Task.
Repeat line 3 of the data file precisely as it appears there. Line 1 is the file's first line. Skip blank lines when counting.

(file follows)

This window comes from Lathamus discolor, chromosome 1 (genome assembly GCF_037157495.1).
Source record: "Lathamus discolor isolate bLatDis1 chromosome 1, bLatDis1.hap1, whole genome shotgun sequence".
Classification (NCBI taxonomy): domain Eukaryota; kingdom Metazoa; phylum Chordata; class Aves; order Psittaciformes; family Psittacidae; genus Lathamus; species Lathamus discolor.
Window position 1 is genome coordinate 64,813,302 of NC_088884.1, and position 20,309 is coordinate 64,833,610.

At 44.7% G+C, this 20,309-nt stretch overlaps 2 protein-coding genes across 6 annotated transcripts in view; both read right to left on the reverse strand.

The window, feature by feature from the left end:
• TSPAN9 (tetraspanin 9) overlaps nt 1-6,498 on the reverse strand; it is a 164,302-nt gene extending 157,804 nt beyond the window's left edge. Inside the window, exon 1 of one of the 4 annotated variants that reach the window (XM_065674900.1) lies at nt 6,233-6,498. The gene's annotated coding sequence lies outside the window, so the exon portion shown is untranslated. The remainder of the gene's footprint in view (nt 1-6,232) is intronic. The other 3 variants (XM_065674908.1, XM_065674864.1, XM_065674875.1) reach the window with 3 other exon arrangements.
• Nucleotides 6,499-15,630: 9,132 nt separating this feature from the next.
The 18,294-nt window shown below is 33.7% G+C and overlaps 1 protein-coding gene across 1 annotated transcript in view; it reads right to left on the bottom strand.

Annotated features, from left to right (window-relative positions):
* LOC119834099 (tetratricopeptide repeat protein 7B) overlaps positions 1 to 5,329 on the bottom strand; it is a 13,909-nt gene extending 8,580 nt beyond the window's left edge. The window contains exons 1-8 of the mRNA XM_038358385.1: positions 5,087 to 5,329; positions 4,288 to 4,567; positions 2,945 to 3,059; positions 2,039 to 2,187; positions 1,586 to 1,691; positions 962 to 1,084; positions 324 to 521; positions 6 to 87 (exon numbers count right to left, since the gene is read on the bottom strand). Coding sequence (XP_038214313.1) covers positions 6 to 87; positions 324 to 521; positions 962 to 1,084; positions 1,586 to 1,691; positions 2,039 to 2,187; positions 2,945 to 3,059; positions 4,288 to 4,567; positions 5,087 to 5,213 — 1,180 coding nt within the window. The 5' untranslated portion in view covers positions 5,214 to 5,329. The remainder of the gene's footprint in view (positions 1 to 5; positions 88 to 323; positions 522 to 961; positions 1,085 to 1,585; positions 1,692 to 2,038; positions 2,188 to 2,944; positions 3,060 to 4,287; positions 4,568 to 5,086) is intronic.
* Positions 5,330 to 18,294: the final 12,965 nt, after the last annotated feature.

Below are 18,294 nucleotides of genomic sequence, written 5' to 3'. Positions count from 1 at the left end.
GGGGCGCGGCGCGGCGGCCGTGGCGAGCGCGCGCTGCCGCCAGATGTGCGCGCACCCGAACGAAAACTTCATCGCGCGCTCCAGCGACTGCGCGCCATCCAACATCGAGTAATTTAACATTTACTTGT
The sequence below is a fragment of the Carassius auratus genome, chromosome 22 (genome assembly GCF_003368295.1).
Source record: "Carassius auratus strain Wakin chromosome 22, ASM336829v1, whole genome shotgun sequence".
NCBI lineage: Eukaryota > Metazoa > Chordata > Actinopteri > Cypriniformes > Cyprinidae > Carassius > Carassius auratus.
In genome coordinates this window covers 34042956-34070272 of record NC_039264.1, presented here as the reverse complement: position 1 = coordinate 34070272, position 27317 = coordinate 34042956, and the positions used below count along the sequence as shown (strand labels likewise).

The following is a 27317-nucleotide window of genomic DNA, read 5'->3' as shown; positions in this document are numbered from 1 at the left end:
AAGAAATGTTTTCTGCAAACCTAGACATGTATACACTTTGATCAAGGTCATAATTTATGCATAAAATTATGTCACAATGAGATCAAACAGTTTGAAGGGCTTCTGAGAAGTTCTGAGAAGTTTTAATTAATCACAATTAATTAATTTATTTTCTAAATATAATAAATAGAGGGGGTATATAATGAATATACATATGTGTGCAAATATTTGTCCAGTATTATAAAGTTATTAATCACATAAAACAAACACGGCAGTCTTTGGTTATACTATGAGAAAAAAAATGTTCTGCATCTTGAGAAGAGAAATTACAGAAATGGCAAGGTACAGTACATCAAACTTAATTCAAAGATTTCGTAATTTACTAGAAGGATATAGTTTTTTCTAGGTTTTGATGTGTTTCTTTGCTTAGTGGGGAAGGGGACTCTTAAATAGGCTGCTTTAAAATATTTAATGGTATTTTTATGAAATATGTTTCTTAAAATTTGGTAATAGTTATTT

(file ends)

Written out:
Classification (NCBI taxonomy): domain Eukaryota; kingdom Metazoa; phylum Chordata; class Aves; order Psittaciformes; family Psittacidae; genus Lathamus; species Lathamus discolor.